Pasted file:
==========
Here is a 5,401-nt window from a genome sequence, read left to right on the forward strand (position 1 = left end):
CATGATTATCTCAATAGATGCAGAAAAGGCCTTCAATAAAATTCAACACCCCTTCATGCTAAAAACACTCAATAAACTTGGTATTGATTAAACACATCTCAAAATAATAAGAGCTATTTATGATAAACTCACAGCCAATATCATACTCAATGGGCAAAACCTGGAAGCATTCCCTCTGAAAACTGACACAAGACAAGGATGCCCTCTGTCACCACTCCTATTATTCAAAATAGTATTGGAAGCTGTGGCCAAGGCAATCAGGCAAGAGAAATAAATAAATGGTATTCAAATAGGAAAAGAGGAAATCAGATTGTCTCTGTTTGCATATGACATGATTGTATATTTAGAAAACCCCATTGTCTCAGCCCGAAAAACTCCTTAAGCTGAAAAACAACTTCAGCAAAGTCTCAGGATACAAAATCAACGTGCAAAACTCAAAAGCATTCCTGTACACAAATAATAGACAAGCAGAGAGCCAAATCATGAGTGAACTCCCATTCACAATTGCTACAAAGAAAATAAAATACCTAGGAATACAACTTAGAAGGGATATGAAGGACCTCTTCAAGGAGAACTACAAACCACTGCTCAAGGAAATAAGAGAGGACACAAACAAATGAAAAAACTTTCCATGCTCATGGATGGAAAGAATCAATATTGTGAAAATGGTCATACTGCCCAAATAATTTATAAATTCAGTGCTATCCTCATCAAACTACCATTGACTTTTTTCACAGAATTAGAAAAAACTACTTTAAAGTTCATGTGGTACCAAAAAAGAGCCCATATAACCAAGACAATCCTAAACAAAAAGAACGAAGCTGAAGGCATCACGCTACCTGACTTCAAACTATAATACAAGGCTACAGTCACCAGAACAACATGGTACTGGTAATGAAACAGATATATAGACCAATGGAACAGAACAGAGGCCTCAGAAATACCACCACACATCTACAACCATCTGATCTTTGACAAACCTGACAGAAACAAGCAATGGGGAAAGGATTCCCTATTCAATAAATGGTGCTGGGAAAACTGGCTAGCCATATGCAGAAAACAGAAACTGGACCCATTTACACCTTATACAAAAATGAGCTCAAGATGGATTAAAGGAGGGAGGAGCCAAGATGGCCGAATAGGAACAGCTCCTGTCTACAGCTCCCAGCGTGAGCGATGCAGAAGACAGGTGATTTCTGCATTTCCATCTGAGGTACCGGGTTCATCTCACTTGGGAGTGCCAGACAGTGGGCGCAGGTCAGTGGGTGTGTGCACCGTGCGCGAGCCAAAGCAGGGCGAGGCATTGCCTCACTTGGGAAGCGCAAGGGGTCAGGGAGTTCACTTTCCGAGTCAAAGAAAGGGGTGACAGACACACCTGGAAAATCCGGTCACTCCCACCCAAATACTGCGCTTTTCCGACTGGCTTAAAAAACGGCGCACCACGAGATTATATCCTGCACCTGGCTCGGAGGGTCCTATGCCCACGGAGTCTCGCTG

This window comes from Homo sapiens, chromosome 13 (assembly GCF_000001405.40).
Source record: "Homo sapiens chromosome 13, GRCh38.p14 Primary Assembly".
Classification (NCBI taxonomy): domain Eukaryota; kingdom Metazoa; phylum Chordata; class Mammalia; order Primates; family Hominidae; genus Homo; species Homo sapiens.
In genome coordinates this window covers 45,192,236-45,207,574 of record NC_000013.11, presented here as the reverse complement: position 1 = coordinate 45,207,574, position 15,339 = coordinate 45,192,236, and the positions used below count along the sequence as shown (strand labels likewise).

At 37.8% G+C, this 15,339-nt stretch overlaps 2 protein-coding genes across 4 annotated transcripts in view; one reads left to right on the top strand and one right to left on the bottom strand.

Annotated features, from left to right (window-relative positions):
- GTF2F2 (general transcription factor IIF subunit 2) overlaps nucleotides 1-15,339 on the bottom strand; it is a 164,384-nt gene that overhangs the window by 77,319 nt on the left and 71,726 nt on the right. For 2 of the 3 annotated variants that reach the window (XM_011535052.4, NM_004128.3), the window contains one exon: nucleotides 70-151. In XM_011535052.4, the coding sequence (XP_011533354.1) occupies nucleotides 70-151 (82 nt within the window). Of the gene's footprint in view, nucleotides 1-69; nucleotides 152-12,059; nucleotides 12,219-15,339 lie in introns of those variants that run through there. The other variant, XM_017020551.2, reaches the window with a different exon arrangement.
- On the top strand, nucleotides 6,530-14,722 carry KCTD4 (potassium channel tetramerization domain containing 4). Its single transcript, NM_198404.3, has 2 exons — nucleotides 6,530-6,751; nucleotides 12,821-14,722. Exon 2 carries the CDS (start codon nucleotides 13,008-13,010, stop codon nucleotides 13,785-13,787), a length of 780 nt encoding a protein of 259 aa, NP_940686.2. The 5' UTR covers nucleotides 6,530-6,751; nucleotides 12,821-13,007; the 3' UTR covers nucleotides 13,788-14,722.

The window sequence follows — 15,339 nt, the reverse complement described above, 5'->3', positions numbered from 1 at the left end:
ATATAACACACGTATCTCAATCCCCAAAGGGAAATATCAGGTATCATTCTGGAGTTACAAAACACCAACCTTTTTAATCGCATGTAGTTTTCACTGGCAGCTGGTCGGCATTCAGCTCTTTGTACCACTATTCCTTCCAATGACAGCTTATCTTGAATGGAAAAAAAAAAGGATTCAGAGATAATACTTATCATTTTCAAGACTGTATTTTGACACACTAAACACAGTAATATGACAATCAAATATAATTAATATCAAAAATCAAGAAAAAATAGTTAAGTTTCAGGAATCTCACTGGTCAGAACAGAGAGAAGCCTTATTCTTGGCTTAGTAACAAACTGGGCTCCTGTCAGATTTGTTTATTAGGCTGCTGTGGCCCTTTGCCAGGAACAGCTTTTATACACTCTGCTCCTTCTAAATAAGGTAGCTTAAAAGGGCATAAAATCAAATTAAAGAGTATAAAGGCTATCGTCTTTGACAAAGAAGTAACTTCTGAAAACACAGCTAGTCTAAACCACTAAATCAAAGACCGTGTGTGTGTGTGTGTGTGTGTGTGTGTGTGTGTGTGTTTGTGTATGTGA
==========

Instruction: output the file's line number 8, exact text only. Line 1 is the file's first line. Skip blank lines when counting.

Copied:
Annotated features, from left to right (window-relative positions):